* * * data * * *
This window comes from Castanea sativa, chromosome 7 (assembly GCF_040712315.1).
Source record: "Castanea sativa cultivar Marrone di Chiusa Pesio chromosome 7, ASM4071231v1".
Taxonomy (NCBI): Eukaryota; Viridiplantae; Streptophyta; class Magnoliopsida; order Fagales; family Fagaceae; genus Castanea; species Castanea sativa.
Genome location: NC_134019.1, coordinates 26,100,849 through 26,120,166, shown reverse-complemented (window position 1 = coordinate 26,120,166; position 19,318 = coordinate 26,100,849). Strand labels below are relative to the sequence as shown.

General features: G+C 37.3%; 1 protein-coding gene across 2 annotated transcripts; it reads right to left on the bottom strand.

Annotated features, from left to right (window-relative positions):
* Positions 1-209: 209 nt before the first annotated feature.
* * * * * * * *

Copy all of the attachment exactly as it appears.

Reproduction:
This window comes from Castanea sativa, chromosome 7 (assembly GCF_040712315.1).
Source record: "Castanea sativa cultivar Marrone di Chiusa Pesio chromosome 7, ASM4071231v1".
Taxonomy (NCBI): Eukaryota; Viridiplantae; Streptophyta; class Magnoliopsida; order Fagales; family Fagaceae; genus Castanea; species Castanea sativa.
Genome location: NC_134019.1, coordinates 26,100,849 through 26,120,166, shown reverse-complemented (window position 1 = coordinate 26,120,166; position 19,318 = coordinate 26,100,849). Strand labels below are relative to the sequence as shown.

General features: G+C 37.3%; 1 protein-coding gene across 2 annotated transcripts; it reads right to left on the bottom strand.

Annotated features, from left to right (window-relative positions):
* Positions 1-209: 209 nt before the first annotated feature.